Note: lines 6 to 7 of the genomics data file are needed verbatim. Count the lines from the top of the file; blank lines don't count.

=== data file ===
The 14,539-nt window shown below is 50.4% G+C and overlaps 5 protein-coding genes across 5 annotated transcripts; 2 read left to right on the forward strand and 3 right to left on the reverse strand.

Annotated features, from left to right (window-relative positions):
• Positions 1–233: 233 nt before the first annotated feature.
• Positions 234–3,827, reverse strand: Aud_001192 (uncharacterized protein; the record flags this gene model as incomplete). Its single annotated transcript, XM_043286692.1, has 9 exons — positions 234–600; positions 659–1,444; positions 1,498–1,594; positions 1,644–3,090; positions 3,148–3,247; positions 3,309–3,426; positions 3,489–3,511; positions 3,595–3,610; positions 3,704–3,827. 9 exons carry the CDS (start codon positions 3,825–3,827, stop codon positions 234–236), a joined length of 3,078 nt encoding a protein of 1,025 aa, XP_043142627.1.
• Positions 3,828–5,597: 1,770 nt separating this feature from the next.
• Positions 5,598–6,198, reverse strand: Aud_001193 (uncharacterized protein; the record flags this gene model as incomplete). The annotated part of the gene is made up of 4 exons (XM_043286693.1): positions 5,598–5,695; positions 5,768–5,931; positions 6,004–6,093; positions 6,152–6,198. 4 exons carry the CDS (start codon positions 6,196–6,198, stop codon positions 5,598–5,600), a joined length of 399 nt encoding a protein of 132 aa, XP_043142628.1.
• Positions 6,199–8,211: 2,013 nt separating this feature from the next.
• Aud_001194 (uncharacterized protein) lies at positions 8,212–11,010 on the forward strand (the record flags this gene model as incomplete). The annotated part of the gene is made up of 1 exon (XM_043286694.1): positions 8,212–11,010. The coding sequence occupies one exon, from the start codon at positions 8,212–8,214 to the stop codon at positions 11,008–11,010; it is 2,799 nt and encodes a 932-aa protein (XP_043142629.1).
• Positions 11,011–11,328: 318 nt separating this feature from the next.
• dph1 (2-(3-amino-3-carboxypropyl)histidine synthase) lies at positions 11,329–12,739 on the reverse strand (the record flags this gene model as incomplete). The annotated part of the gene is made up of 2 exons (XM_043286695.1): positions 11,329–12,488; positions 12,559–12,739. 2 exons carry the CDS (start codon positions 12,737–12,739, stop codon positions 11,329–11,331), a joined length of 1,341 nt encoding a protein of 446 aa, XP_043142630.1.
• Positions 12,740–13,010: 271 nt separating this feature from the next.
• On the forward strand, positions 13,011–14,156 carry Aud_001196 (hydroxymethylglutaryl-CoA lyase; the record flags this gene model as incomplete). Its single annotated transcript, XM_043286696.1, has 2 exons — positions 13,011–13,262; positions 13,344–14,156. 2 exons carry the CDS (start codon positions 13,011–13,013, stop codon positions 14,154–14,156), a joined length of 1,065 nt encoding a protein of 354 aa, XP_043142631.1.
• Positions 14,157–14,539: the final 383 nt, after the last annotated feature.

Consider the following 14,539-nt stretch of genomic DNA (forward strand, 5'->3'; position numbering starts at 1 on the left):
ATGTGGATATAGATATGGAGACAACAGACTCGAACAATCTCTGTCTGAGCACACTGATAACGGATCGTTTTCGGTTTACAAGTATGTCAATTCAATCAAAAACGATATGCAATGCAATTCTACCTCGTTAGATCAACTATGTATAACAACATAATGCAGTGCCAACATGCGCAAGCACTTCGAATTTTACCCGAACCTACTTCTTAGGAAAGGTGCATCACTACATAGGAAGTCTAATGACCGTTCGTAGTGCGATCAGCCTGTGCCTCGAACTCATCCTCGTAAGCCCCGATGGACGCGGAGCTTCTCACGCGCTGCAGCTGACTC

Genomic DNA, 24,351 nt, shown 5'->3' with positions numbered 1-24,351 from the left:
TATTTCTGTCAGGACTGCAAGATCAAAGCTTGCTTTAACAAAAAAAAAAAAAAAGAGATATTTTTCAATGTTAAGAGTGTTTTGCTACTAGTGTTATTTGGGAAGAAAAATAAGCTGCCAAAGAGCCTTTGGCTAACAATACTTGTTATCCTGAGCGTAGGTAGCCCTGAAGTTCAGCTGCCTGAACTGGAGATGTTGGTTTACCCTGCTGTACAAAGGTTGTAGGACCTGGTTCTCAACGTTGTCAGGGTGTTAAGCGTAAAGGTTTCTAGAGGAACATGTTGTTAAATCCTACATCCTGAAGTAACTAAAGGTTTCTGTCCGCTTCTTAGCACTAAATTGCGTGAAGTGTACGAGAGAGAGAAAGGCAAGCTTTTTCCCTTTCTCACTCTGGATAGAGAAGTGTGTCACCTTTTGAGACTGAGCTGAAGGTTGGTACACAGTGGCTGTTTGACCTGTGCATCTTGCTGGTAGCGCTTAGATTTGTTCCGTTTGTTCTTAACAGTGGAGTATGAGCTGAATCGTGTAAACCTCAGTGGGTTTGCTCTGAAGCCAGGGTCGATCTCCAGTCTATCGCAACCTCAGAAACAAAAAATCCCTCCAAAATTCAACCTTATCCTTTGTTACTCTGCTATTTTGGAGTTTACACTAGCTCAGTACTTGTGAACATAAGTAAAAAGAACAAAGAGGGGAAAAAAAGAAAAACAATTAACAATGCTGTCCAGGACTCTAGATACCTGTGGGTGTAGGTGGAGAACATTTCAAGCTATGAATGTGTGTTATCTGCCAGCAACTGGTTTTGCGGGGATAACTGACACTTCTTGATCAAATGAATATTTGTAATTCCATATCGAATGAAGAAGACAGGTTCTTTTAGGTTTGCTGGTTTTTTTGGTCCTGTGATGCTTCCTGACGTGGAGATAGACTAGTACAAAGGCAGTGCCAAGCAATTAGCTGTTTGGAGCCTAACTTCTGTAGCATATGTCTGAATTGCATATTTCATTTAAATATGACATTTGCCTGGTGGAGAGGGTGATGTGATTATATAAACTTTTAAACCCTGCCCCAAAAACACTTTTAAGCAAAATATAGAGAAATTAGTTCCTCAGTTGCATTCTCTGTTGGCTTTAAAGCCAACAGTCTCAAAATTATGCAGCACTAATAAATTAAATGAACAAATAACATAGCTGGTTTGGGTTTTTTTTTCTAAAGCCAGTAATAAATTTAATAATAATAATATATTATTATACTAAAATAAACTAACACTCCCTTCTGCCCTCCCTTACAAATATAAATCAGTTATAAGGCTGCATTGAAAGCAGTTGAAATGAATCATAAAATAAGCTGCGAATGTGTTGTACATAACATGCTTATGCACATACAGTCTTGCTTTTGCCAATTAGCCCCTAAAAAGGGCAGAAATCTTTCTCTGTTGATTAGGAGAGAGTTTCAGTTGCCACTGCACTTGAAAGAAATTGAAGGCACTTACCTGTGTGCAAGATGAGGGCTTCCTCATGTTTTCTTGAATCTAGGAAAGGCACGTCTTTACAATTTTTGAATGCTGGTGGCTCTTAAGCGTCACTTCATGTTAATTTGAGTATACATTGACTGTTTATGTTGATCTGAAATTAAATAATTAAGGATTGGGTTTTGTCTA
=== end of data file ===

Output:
• Positions 5,598–6,198, reverse strand: Aud_001193 (uncharacterized protein; the record flags this gene model as incomplete). The annotated part of the gene is made up of 4 exons (XM_043286693.1): positions 5,598–5,695; positions 5,768–5,931; positions 6,004–6,093; positions 6,152–6,198. 4 exons carry the CDS (start codon positions 6,196–6,198, stop codon positions 5,598–5,600), a joined length of 399 nt encoding a protein of 132 aa, XP_043142628.1.
• Positions 6,199–8,211: 2,013 nt separating this feature from the next.